Yet, in an interview with Nezavisimaya gazeta published on November 30, Gross was quite critical of the Chechen parliamentary elections. “These elections definitely were not free or fair,” he told the newspaper. “However, these characteristics are attainable only in a mature democracy, and nobody should be surprised that this is not possible in a society split by war such as Chechnya in Russia, where the attempt to build democracy is very new. In order to have free elections, you must have free citizens. In order to be a free citizen, you must be free from fear for your life. We spoke with three women in Achkoi-Martan. All three took part in the elections, and all of them felt similarly – they all expressed a deep sense of fear. Moreover, a majority of the population [of Chechnya-CW] is unemployed. The absence of security can undermine any election. That is why it is so important to include opponents in the process and to take over the control of security forces that do not obey the elected government and are not under the jurisdiction of the courts. That is why it is so important to restore the economy, the village and the spirit of the people. There is money for these goals, but more than half of it is stolen by corrupt officials.”
Basic freedoms like freedom of speech, freedom of assembly and freedom of movement were not guaranteed during the election campaign, Gross said. “This factor, together with the constant fear, undermined the election campaign,” he said. He also said that the powers-that-be in Chechnya took advantage of their “administration resource” in the campaign and voting. “Those whose jobs depend on the authorities were afraid to demonstrate disagreement or open opposition,” said Gross. “We saw this during an arranged meeting with so-called independent non-governmental organizations, 50 percent of which are governmental ‘non-governmental.’ Later, many representatives of the non-governmental organizations there complained that they were told not to make any statements. They reported that they were afraid to express openly their disagreement, since members of their families and relatives had already disappeared and the uncontrolled forces who carried this out had practically never been brought to justice.”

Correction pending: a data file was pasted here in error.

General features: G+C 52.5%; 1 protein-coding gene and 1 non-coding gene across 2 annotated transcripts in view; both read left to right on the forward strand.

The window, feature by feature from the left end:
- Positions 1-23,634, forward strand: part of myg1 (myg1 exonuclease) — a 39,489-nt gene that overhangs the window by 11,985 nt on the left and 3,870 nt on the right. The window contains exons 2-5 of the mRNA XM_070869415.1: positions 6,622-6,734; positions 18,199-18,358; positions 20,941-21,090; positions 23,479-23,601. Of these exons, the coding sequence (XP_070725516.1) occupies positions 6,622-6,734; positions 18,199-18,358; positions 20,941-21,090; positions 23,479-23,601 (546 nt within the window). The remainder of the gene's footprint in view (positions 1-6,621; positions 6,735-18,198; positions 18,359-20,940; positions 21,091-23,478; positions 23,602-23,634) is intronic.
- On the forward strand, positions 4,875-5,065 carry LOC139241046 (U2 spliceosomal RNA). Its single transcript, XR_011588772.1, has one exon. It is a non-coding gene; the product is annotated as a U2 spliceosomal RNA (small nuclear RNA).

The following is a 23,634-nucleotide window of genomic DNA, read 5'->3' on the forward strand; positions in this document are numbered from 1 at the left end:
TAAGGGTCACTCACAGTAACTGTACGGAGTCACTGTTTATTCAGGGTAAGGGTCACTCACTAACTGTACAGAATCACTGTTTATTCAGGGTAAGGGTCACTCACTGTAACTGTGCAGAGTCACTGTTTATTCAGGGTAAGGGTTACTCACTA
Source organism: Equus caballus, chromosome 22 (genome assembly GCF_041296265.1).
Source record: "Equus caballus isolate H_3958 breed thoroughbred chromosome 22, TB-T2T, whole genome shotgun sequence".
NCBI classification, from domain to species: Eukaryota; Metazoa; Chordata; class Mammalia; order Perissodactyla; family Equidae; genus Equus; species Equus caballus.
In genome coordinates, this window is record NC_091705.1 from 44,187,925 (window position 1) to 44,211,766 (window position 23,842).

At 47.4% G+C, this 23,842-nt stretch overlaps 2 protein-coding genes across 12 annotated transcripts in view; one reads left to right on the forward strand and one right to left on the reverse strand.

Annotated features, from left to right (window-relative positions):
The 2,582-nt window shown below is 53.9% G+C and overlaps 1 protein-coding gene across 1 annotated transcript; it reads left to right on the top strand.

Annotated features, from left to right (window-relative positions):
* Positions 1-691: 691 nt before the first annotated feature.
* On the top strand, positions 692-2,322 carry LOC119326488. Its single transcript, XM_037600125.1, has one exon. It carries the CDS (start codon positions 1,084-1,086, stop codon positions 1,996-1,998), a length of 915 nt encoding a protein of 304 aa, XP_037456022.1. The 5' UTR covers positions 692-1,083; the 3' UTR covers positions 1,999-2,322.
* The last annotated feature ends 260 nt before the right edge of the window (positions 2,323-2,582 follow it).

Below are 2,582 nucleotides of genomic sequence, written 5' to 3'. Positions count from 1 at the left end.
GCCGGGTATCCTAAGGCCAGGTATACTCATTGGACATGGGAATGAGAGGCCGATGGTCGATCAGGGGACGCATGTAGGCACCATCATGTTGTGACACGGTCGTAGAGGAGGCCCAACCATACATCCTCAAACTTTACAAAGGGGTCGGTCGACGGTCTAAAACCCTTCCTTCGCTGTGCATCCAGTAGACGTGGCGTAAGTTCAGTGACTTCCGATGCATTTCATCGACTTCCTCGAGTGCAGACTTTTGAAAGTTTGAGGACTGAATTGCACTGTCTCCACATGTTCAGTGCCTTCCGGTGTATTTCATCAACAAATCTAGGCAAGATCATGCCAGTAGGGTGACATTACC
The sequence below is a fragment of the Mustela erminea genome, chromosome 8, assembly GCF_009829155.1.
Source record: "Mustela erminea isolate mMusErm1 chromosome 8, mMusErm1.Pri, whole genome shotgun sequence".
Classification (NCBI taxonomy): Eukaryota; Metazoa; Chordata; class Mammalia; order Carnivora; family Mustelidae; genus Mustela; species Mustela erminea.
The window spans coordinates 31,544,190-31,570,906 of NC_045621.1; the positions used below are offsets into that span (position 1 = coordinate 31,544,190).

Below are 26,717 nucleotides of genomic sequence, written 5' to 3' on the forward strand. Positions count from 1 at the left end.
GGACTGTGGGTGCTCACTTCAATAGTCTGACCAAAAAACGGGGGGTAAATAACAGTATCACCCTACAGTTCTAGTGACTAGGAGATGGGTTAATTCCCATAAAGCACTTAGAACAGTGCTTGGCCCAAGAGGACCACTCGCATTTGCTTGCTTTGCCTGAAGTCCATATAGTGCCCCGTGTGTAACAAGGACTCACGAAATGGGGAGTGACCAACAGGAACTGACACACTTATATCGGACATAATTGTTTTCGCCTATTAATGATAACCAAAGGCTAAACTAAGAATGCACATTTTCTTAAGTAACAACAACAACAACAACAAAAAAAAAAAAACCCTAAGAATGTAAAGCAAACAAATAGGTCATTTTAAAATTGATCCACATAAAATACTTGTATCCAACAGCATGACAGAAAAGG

Gross offered more specifics about whom he was referring to when he spoke of “uncontrolled” forces. “Chechnya’s big problem is that real power is in the hands of private semi-official security forces that see their legitimacy in the fact that they are fighting ‘terrorists,'” he told Nezavisimaya gazeta. “At the same time, the official authorities, who are invested with at least a certain legitimacy, are too weak to realize [their] legitimate will or the interests of the majority of normal citizens. We met with the living embodiment of real power, Ramzan Kadyrov, and expressed to him these and other critical observations. He listened to it all and answered very confidently, but not very self-critically. We discussed these observations with the much more serious and careful President Alkhanov, who is in a very difficult situation. He himself notes the peculiar traditional, ‘antiquated’ traits of Chechen society, which undermines efforts to build democracy and strengthen human rights. Ramzan uses these contradictions, while, in my view, President Alkhanov suffers from this. The Kremlin should not transfer many of its powers to Ramzan Kadyrov, because this not only discredits the fundamental interests of Russian society, but also undermines such basic values as human rights and democracy. In turn, it will suit groups of Islamic fundamentalists and terrorists like [Chechen rebel warlord Shamil] Basaev, who democrats should hand over for trial and justice.”